Buddhist Novice in Today's World: Can a Buddhist Go to Fast Food?

- through Francois Leclercq

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This chronicle recounts my daily tribulations in a society from which I moved away for almost ten years to do, as my master recommended, solitary Buddhist retreats. At the end of this cycle of intensive practice, I had to move from an isolated house in the northern region of Quebec to a city existence, and this was for me a source of permanent questioning. A novice in the Vajrayana tradition, before devoting myself fully to the life of a monk, my master asked me to immerse myself in the daily life of everyone. This confrontation with this reality led me to ask myself some questions.Do Buddha and burgers go together? A priori, it is hard to imagine the monks joining the shangas of McDonald's, KFC, Quick et cie. Concretely, how would it be in a fast food restaurant for a Buddhist novice or a lay practitioner of this same tradition? Before passing the door of the stars of street food, let's restore some truths. Firstly, although they are more concerned about their organism and the environment, Buddhists, and even less hermits, are no more discerning gourmets than the others. Second, fast food is not as indigestible as some would have us believe, especially in terms of Buddhist relativity.

And, it is even a great opportunity for a convinced Buddhist to test his progress in practice. If his mind is fully in the present, free from past identifications about what an ad hoc dish should look like, he expects nothing in particular and can therefore savor each dish with gratitude.

But all the same, the novice who, let us remember, is not yet experienced in this kind of approach, will prefer to go his way rather than enter this sanctuary of animal suffering. As far as I'm concerned, between the beef steaks no thicker than fried eggs, the chicken McNuggets which only have breaded nuggets in the name and the principles of Buddhist benevolence which are very difficult to apply in front of the demands of my stomach, lunch may not pass. But let my novice companions be reassured: as a good vegetarian, the novice can order a salad in plastic wrap, a "deluxe potatoe" (i.e. a fattier fry) and a chocolate sundae (i.e. an ice cream covered with decorative bits and pieces). It's colorful, if not appetizing.

From Dogen to Mister Fast food

In line, the young Buddhist will not fail to ask himself a few questions: how to reconcile impermanence and the concept of fast food? The time of quiet wisdom and that of a snack on the go? How to practice your faith in this ambient hubbub?
First observation: meditating between two orders risks creating traffic jams in the queue. Second observation: no need to bring your alms bowl, here the meals are paid for in euros. However, after seeing Instructions d'un cook zen, the novice will observe the place with a new eye and will realize that between McDonalds, Quick, KFC and Dôgen, the link is more tenuous than it seems. You have to see these "team members" cook and fry with dexterity and speed, applying Zanshin, the spirit of the right gesture specific to Zen. At the rate of two million meals served a day, this is ballet. Dogen dreamed it, fast food restaurants did it.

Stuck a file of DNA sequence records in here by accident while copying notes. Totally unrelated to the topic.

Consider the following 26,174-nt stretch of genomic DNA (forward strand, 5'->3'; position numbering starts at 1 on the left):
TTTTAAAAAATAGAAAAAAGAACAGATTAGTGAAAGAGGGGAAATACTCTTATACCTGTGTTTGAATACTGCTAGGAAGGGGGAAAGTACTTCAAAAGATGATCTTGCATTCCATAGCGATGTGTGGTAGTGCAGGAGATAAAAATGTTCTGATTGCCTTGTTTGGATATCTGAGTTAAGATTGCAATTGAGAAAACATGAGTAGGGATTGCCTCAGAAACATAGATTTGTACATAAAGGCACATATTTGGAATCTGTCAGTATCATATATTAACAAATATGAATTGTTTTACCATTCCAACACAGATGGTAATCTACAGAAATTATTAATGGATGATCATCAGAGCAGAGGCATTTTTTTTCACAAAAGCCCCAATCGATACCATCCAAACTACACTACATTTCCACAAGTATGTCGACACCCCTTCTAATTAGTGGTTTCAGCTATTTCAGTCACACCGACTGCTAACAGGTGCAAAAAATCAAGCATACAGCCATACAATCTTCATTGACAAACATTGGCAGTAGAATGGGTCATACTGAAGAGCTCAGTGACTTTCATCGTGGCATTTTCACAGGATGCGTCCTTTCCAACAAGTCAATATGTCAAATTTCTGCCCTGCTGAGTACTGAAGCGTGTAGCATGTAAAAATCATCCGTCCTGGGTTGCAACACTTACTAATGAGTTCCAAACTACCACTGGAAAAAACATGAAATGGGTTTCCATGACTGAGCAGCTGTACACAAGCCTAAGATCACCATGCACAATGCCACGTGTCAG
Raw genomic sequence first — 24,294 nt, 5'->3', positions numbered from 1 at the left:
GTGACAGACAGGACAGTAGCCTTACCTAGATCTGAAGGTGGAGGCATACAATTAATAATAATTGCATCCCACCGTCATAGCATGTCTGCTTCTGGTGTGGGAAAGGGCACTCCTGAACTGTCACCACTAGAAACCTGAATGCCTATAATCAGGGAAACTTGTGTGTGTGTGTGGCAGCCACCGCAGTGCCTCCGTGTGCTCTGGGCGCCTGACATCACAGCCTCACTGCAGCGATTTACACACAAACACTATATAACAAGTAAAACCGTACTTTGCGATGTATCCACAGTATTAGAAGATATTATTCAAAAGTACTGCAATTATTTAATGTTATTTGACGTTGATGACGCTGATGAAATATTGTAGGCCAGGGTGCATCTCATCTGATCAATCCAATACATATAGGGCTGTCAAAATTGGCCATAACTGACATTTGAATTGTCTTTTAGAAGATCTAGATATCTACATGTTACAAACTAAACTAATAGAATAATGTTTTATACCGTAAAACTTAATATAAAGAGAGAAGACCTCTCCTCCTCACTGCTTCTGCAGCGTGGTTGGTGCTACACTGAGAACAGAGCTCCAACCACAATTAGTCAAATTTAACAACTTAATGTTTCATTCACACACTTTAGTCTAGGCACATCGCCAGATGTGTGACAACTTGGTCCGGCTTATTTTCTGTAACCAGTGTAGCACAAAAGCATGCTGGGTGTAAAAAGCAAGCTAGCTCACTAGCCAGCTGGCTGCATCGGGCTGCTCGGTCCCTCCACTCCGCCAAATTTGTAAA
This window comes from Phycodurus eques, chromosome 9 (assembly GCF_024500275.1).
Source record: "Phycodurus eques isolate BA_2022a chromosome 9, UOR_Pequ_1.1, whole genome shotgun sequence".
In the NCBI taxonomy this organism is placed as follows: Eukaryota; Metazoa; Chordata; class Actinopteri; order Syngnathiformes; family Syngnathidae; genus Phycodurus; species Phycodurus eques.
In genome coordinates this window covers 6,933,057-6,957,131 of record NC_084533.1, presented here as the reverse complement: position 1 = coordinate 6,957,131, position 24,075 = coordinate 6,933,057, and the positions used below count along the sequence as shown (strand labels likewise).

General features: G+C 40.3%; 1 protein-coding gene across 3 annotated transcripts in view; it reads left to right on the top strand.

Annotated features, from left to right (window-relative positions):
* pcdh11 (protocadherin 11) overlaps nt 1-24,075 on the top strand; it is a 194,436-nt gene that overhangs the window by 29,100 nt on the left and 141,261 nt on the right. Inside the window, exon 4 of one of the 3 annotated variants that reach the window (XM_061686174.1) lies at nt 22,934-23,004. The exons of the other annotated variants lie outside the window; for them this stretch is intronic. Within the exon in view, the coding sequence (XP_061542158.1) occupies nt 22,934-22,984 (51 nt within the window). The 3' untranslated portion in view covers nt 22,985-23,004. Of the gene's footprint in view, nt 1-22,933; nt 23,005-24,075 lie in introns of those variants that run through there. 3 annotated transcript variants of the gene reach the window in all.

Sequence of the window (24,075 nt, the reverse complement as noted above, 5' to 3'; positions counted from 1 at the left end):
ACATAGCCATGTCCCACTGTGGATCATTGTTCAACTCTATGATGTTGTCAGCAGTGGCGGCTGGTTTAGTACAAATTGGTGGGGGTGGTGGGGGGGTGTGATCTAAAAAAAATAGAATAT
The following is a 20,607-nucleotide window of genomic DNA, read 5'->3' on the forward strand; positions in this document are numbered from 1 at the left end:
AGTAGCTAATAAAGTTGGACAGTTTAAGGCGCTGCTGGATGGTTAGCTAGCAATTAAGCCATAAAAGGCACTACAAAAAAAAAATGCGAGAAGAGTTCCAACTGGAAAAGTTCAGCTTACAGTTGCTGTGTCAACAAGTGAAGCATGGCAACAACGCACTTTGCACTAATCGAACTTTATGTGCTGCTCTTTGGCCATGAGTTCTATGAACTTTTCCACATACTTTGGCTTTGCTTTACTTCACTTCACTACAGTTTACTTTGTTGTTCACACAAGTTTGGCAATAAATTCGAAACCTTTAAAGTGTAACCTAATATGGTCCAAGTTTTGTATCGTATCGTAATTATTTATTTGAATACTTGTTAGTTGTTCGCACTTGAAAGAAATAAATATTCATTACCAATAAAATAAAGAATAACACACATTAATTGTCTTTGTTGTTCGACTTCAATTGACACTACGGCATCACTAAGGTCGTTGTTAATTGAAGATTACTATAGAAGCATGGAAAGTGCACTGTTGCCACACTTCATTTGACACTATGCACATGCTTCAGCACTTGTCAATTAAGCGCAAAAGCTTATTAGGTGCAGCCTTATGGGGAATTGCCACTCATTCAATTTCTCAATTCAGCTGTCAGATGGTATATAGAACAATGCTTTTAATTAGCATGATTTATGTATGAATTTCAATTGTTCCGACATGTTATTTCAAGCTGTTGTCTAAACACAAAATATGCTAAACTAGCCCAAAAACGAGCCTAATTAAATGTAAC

Dogen: “Zen is simply sitting down, without thinking, forgetting body and mind”. Practicing it in fast food restaurants is possible!

While nibbling on his cookie, the novice will marvel at these formidable signs. More than a chain of restaurants, a human chain, where everyone plays their part within a perfectly greased symphony: the buns manager passes his rolls to the tomato slices manager, who garnishes then sends to the ketchup/mayonnaise manager, who then send it to the steak manager, and so on until the dish, nicely packaged, ends up on your tray. Better than the concept of interdependence of phenomena, versatility at all levels! A great work on the ego for those who go through the practice in fast food!

So it's true, the Happy Meal is quickly swallowed and digested for a long time, but the novice will be happy to have more time to mature this teaching of Dôgen: "Zen is simply sitting down, without thinking, in forgetting the body and the spirit”. Like in fast food.

photo of author

Francois Leclercq

François Leclercq is the founder of Buddhist News, a website which aims to disseminate information and practical advice on Buddhism and spirituality. François Leclercq was born and raised in Paris. He studied Buddhism at the University of Paris-Sorbonne, where he graduated in social sciences and psychology. After graduating, he devoted himself to his passion for Buddhism and traveled the world to study and learn about different practices. He notably visited Tibet, Nepal, Thailand, Japan and China.

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